Once again, LendEDU has ranked many of the biggest banks in the United States according to the number of 2017 complaints each bank received in the Consumer Financial Protection Bureau’s (CFPB) Consumer Complaint Database.
The CFPB’s complaint database collects hundreds of thousands of complaints for thousands of financial institutions and makes the data publicly available. Complaints could pertain to anything consumer-related, from checking account complaints to mortgage-related grievances.
What makes this data even more interesting is the recent events surrounding the CFPB. After long-time director Richard Cordray stepped down, a fiasco ensued. Cordray appointed his deputy, Leandra English, to succeed him, while President Trump enlisted Mick Mulvaney to assume the position.
Mulvaney won out and is now the acting director. There have been rumors that the CFPB’s public complaint database will soon be removed, which is why LendEDU wanted to jump on these rankings before it became impossible to complete.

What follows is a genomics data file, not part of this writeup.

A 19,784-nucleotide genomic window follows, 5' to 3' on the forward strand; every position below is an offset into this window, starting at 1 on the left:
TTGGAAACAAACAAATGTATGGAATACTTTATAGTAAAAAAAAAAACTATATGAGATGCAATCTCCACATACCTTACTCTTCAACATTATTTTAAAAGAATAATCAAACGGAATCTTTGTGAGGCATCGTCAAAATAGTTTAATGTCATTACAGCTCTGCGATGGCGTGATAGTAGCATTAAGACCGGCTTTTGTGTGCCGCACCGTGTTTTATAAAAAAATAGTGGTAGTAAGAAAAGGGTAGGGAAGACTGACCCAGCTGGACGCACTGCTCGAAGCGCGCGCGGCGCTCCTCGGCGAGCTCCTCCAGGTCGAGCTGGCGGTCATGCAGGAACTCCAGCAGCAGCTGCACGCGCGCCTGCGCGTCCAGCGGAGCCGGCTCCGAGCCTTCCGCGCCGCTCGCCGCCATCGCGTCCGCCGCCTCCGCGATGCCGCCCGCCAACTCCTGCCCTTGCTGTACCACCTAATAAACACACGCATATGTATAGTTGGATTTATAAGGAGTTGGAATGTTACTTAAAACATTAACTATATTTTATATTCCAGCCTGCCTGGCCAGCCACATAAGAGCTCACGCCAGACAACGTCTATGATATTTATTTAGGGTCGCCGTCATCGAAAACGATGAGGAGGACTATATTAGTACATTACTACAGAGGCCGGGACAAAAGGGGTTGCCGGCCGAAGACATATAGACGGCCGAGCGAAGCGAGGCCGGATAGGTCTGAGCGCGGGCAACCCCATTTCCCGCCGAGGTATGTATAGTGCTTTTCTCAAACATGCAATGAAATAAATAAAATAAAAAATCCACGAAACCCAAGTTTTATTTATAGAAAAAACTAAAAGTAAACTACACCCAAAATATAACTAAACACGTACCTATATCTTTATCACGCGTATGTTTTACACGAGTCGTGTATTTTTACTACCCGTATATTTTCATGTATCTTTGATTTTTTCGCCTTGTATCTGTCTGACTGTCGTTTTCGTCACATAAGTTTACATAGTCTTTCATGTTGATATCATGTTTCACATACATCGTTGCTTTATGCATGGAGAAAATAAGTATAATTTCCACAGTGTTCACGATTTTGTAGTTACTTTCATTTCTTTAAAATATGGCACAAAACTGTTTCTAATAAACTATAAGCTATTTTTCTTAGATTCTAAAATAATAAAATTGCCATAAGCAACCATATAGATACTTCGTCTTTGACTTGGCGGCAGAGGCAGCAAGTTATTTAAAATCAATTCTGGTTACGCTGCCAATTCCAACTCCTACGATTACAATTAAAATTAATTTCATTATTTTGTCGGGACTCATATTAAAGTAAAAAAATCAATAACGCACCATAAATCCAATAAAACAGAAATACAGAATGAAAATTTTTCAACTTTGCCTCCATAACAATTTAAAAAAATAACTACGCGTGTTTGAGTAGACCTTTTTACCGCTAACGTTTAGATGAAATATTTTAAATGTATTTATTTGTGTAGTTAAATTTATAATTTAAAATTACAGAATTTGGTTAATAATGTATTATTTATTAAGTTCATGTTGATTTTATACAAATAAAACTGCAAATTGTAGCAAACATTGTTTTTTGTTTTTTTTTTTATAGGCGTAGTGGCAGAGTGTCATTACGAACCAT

LendEDU, a personal finance marketplace, did the exact same study last year that pertained to 2016 consumer complaints. Side-by-side, there were a few interesting trends that developed between last year’s report and this years.
First, TCF Financial Corporation remained atop the list for the most complaints per billion ($) in deposits. In 2017, TCF had 13.59 complaints per billion ($) in deposits; this represented an increase from 12.30 last year.
A couple of big-name financial institutions improved their year-over-year standing. For example, Citigroup Inc. moved down three spots from last year, while Wells Fargo moved back five spots in the right direction. The biggest improvement came on the part of Valley National Bancorp, which moved down 11 spots on 2017’s list!
Amongst the banks that trended in the wrong direction from 2016 to 2017 were KeyCorp, which moved up nine spots, and Huntington Bancshares Incorporated, which saw its ranking move negatively by seven spots.
LendEDU also recognized the financial institutions that received zero CFPB complaints in 2017. There were 13 banks in 2017 that did not receive a single complaint, including